Rodas foresaw this kind of fruitfulness in 2006, saying, “it seems that more may be accomplished when the voice of disability, or the voices that interrogate the constructs of disability, are mingled with and heard by a larger set of discourses” (383–84). As an attendee of Victorian Bodies, I was privileged to witness the rich scholarship produced when disability studies mingles with other discourses.

Works Cited

Guest, Kristen. “Mr Peter’s Dirty Hands: The Policeman’s Body in The Trail of the Serpent.” Victorian Bodies. Victorian Studies Association of Western Canada. Kelowna, BC. 10–11 Apr. 2015. Conference Paper.

Holmes, Martha Stoddard. Fictions of Affliction: Physical Disability in Victorian Culture. The Corporealities Series. Ann Arbour: U of Michigan P, 2004. Print.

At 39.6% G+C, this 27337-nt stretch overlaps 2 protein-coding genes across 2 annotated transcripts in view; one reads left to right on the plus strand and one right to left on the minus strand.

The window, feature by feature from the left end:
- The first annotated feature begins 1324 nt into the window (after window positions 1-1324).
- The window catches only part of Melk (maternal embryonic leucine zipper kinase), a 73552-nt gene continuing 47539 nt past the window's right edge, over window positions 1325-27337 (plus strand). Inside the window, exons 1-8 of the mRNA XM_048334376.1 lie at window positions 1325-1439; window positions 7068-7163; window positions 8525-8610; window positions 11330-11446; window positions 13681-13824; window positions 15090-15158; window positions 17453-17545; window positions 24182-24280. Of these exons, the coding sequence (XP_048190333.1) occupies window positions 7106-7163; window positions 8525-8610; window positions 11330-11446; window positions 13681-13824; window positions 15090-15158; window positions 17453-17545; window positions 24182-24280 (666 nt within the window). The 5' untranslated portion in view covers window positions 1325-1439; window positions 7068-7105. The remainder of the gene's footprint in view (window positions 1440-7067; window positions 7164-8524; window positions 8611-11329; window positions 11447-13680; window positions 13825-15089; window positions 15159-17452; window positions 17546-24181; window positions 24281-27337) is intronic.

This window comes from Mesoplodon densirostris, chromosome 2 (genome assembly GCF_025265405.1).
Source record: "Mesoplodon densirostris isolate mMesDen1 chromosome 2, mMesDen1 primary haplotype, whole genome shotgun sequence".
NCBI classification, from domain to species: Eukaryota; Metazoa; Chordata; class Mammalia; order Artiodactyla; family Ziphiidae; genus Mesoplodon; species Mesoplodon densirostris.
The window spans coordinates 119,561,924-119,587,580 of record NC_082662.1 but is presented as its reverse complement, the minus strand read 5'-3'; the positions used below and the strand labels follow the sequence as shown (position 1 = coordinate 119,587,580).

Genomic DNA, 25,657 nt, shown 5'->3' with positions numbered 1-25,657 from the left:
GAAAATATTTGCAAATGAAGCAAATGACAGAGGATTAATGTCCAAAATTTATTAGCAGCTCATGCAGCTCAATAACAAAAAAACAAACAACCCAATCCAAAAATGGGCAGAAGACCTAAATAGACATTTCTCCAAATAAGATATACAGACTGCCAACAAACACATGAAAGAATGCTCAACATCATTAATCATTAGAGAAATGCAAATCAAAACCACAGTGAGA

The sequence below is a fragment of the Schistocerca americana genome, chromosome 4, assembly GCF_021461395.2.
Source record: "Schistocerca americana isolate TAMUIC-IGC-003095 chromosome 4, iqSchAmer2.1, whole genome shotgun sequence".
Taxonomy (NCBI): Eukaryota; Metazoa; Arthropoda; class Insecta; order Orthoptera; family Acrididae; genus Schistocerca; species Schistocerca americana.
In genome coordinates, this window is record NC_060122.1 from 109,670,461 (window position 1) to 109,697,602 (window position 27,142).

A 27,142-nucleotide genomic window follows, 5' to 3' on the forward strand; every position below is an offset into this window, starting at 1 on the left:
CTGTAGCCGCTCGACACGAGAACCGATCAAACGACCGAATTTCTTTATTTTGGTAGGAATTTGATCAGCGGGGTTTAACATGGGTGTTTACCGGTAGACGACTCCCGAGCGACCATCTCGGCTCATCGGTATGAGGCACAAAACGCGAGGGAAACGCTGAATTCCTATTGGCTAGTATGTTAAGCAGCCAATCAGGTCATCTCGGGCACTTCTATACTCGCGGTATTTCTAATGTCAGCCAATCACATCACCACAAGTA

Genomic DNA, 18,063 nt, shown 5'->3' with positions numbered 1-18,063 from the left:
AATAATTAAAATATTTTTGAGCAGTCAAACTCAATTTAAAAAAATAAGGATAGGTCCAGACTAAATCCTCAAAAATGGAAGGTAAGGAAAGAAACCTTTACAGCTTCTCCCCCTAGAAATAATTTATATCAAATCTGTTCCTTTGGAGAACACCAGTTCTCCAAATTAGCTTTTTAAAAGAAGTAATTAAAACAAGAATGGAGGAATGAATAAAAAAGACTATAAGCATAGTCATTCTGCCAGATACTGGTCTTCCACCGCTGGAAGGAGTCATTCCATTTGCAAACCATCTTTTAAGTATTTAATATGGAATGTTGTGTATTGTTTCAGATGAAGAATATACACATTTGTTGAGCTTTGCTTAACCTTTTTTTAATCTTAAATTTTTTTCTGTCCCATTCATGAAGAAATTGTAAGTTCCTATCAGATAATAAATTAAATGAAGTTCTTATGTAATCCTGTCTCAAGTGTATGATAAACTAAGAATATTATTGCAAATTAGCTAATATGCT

—. “Liminal Children: Making Disability and Childhood in Nineteenth-Century Fiction.” Victorian Bodies. Victorian Studies Association of Western Canada. Kelowna, BC. 10–11 Apr. 2015. McMaster Lecture.

Rodas, Julia Miele. “Mainstreaming Disability Studies?” VLC 34.1 (2006): 371–84. Web. 24 Feb. 2010.

Warne, Vanessa. “Books Without Ink: Raised Print and the Reading Body.” Victorian Bodies. Victorian Studies Association of Western Canada. Kelowna, BC. 10–11 Apr. 2015. Workshop.

Wright, David. Mental Disability in Victorian England: The Earlswood Asylum, 1847–1901. Oxford Historical Monographs. Oxford UP, 2001. Web. 18 Sept. 2011.

Floating Academy: A Pressing Problem and a Vertical Solution

By Constance Crompton

Mr Squercum’s office. Image courtesy of The Victorian Web

Mr Squercum’s office. Image
courtesy of The Victorian Web